“In his Confessions Augustine tells how he used the psalms in a period of retreat between his conversion and baptism. ‘What utterances sent I unto Thee, my God, when I read the Psalms of David, those faithful songs and sounds of devotion…What utterances I used to send up unto Thee in those Psalms, and how was I inflamed toward Thee by them’ (Book 9.4). For Augustine it was a time of preparation for a different life, of initiation into a new existence, a period in which habits of thought, customs of practice, and feelings about self and others and the world had to be reconstituted. As part of the transformation, he was learning a new language. He spoke the psalms to and before the Christian God, who was now source and subject of his faith and life. He took their vocabulary and sentences as his own. He identified himself with the speaker of the psalms. He said the psalms as his words, let his feelings be evoked and led by their language, spoke the words that resonated in his own consciousness in concord with those of the psalms. He was acquiring a language world that went with his new identity as a Christian. It was the vocabulary of prayer and praise, the ‘first order’ language that expressed the sense of self and world that comes with faith in the God to whom, of whom, and for whom the psalms speak.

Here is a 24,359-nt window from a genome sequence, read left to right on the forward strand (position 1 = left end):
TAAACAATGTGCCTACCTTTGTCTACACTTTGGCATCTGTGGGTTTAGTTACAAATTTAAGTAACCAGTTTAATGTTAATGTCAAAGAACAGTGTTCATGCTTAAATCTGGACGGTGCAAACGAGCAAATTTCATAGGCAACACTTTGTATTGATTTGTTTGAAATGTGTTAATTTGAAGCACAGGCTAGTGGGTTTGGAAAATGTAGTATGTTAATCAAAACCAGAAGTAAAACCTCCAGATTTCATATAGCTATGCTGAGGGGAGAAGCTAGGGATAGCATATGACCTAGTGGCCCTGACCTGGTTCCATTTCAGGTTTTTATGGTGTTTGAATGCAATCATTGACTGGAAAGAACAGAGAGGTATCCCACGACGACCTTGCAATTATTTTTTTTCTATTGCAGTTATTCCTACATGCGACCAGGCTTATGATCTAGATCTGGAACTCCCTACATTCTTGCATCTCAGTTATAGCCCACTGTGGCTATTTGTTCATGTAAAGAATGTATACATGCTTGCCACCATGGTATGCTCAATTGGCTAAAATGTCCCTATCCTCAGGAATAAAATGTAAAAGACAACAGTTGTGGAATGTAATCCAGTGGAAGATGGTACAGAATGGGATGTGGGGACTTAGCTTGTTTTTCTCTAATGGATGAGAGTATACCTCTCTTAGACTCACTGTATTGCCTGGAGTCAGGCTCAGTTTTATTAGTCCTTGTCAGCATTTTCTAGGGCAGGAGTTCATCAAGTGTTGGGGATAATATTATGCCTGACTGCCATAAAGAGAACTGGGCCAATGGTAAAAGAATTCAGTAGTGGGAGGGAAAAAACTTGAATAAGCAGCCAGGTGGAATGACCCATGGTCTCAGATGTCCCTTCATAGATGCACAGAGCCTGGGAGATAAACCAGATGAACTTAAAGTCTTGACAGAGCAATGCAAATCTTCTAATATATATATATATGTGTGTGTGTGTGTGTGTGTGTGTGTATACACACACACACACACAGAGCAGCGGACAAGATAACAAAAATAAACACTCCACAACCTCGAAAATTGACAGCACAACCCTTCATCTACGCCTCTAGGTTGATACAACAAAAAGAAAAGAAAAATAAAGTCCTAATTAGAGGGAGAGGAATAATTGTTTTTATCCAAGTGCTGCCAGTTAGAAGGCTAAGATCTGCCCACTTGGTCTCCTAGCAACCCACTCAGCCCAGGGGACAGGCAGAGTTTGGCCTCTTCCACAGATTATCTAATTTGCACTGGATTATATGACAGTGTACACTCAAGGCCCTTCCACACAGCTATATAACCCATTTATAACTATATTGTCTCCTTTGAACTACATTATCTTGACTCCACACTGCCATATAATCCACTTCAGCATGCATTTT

Augustine’s engagement with the psalms was not unique, but was typical of early Christianity. In his use of them, he was entering into a practice that went back to the first generations of the church. What was true for him held for the church at large. Of course, not with the same profundity and intensity. Augustine was Augustine. But his experience was representative…As Christianity spread in the early years, it seems always to have been accompanied by psalmody…Psalmody was virtually a mark of the church, one of the constants that constituted the distinctiveness of this new religion. We have to imagine what was happening to the mentality of Christians, living in the world of the Roman Empire and its culture, surrounded by philosophies and religions with their own views of self and world and the gods, day in and day out, week by week, year after year, letting the psalms put them in the presence of God and undertaking to be the ones who speak and think about self and world and God according to the psalms. The differentiating and distinguishing effect on the Christian consciousness must have been incalculable. What was true of the relation between Christians and psalmody in the earliest centuries continued to be the case during the centuries of Christian history. The relation has been maintained in different times and practices, at different levels of intensity and intentionality. But for Christianity as a whole, it has persisted as though something essential were at stake in the relation.” (James L. Mays, The Lord Reigns: A Theological Handbook on the Psalms, pp. 3-4)